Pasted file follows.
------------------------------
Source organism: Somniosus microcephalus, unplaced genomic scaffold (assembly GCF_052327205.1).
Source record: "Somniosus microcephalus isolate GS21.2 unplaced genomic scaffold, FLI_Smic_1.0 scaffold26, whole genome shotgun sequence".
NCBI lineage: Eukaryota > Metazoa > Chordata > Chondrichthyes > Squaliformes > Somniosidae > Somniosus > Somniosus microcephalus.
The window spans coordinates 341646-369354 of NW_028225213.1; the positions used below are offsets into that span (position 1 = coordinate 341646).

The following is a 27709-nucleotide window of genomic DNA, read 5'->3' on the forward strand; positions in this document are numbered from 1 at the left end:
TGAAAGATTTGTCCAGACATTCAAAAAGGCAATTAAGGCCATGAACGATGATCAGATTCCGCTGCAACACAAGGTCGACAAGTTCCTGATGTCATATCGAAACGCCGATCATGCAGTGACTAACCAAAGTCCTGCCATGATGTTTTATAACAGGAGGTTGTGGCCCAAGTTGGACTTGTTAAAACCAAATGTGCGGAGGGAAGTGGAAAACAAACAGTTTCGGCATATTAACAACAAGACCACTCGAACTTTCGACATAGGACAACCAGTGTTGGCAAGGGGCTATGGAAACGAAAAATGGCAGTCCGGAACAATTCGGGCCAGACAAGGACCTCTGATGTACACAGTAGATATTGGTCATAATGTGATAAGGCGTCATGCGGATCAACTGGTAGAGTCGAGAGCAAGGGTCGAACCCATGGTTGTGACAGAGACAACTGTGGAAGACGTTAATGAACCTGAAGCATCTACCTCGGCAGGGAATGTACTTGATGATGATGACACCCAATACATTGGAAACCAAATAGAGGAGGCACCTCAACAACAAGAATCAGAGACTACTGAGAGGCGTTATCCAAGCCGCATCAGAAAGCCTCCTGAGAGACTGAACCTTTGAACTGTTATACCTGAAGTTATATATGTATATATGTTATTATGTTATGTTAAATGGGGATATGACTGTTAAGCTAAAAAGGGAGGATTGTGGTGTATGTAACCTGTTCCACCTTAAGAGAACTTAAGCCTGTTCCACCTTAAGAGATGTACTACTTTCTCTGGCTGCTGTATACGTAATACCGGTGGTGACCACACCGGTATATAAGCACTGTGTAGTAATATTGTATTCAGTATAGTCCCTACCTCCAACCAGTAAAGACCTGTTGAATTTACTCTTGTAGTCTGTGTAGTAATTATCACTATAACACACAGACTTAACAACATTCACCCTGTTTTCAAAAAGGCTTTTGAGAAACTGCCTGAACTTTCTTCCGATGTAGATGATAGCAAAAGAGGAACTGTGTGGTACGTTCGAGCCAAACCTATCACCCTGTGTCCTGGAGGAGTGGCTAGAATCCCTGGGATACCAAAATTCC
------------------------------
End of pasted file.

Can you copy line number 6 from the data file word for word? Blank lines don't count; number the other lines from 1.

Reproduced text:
TGAAAGATTTGTCCAGACATTCAAAAAGGCAATTAAGGCCATGAACGATGATCAGATTCCGCTGCAACACAAGGTCGACAAGTTCCTGATGTCATATCGAAACGCCGATCATGCAGTGACTAACCAAAGTCCTGCCATGATGTTTTATAACAGGAGGTTGTGGCCCAAGTTGGACTTGTTAAAACCAAATGTGCGGAGGGAAGTGGAAAACAAACAGTTTCGGCATATTAACAACAAGACCACTCGAACTTTCGACATAGGACAACCAGTGTTGGCAAGGGGCTATGGAAACGAAAAATGGCAGTCCGGAACAATTCGGGCCAGACAAGGACCTCTGATGTACACAGTAGATATTGGTCATAATGTGATAAGGCGTCATGCGGATCAACTGGTAGAGTCGAGAGCAAGGGTCGAACCCATGGTTGTGACAGAGACAACTGTGGAAGACGTTAATGAACCTGAAGCATCTACCTCGGCAGGGAATGTACTTGATGATGATGACACCCAATACATTGGAAACCAAATAGAGGAGGCACCTCAACAACAAGAATCAGAGACTACTGAGAGGCGTTATCCAAGCCGCATCAGAAAGCCTCCTGAGAGACTGAACCTTTGAACTGTTATACCTGAAGTTATATATGTATATATGTTATTATGTTATGTTAAATGGGGATATGACTGTTAAGCTAAAAAGGGAGGATTGTGGTGTATGTAACCTGTTCCACCTTAAGAGAACTTAAGCCTGTTCCACCTTAAGAGATGTACTACTTTCTCTGGCTGCTGTATACGTAATACCGGTGGTGACCACACCGGTATATAAGCACTGTGTAGTAATATTGTATTCAGTATAGTCCCTACCTCCAACCAGTAAAGACCTGTTGAATTTACTCTTGTAGTCTGTGTAGTAATTATCACTATAACACACAGACTTAACAACATTCACCCTGTTTTCAAAAAGGCTTTTGAGAAACTGCCTGAACTTTCTTCCGATGTAGATGATAGCAAAAGAGGAACTGTGTGGTACGTTCGAGCCAAACCTATCACCCTGTGTCCTGGAGGAGTGGCTAGAATCCCTGGGATACCAAAATTCC